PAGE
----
Internet addiction is a growing concern across the globe, with addiction centres opening at a rapid pace to deal with this relatively new addiction. China already has several internet addiction centres aimed at youth who, in extreme cases, admitted to spending upwards of 60 hours a week in front of a monitor –wearing diapers in order to avoid using the bathroom.
Internet addiction is a growing concern across the globe, with addiction centres opening at a rapid pace to deal with this relatively new addiction. China already has several internet addiction centres aimed at youth who, in extreme cases, admitted to spending upwards of 60 hours a week in front of a monitor – wearing diapers in order to avoid using the bathroom.
While that is definitely an extreme case, as people are increasingly able to access the internet on mobile devices, instead of solely stationary computers, the problem is getting worse quickly. And, experts are starting to see correlations between internet addiction and depression.
A study done at the University of Leeds in the UK found that compulsive internet users, who often have more social interaction online than in real life, are often battling depression as well. The study, headed by Dr Catriona Morrison, found that 1.2% of the participants involved were addicted to the internet. Internet addicts, as defined by Dr Morrison, "are people who find it hard to control how much time they spend online, to the point where it interferes with their daily activities.” The addicted participants were also found to have a higher incidence of being moderately to severely depressed, compared to non-addicts.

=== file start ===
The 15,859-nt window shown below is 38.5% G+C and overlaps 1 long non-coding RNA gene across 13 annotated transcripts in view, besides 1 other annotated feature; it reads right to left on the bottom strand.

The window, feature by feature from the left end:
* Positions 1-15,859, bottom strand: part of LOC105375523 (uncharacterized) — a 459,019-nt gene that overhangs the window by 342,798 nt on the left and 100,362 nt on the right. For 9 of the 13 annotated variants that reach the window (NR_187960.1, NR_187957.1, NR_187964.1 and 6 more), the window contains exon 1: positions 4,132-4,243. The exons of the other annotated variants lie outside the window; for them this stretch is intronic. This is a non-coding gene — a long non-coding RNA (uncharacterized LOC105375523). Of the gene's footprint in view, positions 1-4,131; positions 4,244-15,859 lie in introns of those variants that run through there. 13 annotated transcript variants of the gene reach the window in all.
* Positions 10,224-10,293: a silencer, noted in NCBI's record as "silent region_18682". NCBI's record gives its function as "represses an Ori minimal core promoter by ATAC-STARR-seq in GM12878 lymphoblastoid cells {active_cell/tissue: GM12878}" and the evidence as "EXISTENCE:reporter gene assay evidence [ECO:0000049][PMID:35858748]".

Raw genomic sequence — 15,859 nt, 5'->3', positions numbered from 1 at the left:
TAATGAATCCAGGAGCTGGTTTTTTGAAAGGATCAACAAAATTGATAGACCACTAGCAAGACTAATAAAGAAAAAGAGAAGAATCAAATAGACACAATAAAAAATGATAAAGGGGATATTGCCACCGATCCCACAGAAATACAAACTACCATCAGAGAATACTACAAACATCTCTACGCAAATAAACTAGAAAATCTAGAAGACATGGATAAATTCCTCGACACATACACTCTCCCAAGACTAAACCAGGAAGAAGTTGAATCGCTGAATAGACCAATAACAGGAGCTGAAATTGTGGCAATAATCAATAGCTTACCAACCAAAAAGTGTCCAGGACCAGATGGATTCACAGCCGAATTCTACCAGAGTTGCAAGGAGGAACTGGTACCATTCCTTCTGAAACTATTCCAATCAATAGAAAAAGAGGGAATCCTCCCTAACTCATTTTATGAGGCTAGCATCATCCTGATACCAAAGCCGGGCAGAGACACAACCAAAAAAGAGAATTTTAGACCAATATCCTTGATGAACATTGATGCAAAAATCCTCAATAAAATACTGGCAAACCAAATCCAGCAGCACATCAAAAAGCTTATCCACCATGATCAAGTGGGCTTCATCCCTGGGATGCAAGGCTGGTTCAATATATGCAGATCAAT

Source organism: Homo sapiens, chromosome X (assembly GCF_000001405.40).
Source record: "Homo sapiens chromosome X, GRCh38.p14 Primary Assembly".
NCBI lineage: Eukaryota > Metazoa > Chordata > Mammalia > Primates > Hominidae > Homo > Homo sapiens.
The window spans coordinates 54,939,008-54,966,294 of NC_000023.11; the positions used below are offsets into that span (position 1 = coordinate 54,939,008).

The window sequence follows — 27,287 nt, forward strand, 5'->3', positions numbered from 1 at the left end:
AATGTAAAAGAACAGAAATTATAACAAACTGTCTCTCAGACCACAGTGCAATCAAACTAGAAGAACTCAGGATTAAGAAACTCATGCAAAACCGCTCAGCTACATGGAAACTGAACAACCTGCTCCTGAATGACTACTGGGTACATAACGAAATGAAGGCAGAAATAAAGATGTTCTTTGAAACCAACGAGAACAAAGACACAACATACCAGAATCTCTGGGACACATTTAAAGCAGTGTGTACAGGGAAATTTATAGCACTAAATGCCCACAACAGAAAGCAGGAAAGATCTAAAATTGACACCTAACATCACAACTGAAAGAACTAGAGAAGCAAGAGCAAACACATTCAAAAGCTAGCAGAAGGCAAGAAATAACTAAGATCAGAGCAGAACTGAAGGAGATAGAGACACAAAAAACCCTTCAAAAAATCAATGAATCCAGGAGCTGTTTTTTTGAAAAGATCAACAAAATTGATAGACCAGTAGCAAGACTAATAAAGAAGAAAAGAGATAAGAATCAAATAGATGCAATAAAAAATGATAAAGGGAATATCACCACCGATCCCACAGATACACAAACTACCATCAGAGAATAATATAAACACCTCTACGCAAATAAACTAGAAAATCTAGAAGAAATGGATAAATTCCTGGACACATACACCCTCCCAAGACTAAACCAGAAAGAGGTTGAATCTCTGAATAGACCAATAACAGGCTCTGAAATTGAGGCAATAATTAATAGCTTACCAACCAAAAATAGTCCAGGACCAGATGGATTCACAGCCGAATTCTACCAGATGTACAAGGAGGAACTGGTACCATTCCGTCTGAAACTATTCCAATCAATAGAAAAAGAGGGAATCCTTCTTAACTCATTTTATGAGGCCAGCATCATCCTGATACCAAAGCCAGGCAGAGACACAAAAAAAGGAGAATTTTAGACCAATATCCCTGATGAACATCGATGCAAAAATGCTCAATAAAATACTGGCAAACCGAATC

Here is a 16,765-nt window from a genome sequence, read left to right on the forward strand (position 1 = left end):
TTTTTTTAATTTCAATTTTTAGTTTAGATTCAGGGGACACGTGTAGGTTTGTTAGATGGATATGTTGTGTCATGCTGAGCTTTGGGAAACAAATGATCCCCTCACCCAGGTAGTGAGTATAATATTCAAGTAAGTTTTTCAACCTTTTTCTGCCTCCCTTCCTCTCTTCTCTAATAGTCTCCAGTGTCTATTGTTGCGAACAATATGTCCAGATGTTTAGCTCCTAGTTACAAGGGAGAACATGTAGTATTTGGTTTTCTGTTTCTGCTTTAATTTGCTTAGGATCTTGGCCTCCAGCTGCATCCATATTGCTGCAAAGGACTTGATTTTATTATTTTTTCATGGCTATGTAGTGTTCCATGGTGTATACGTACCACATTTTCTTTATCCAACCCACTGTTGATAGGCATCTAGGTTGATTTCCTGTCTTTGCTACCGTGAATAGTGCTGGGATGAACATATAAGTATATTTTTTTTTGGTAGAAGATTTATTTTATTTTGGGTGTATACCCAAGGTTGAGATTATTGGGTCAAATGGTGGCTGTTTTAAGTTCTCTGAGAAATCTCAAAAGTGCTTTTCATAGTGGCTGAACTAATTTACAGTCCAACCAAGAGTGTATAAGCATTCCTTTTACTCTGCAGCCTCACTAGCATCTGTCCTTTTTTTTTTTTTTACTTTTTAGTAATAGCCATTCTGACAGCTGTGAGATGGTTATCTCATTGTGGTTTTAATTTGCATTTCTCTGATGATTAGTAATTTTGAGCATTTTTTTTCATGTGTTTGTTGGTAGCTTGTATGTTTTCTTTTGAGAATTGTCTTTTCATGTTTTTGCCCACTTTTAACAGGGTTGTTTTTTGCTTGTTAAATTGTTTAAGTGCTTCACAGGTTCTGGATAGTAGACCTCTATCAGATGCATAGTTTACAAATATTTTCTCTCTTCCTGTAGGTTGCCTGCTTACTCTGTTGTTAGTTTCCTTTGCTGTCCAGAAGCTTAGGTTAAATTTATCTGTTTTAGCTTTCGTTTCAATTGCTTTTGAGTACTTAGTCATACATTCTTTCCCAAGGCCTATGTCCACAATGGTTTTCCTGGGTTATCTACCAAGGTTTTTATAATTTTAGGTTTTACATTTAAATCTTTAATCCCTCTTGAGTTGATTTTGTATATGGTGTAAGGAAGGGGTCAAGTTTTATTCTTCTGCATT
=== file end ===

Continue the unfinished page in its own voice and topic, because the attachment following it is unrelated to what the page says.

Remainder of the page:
Dr Morrison believes “this study reinforces the public speculation that over-engaging in web sites that serve to replace normal social function might be linked to psychological disorders like depression and addiction”. As this is one of the first studies on this subject, she also believes it is important to further consider the implications this relationship might have on society, and the effects of excessive internet use must be further researched.
However, the findings beg to ask the questions: Is excessive internet use causing depression? Or do people suffering from depression have a tendency to recoil from real-life social situations, and instead spend most of their time online where social anxiety is lowered through lack of personalisation? Could internet socialisation actually be a saviour for those who have trouble being social in real life? With the lack of research done on the matter thus far, it's hard to say. However, new studies should be made a priority. If internet use is indeed causing depression, or at the very least, contributing to it, we need to become aware of this before more people around the globe are negatively affected.
Do you have any experience with internet addiction or depression?
We'd love to hear your thoughts and stories.
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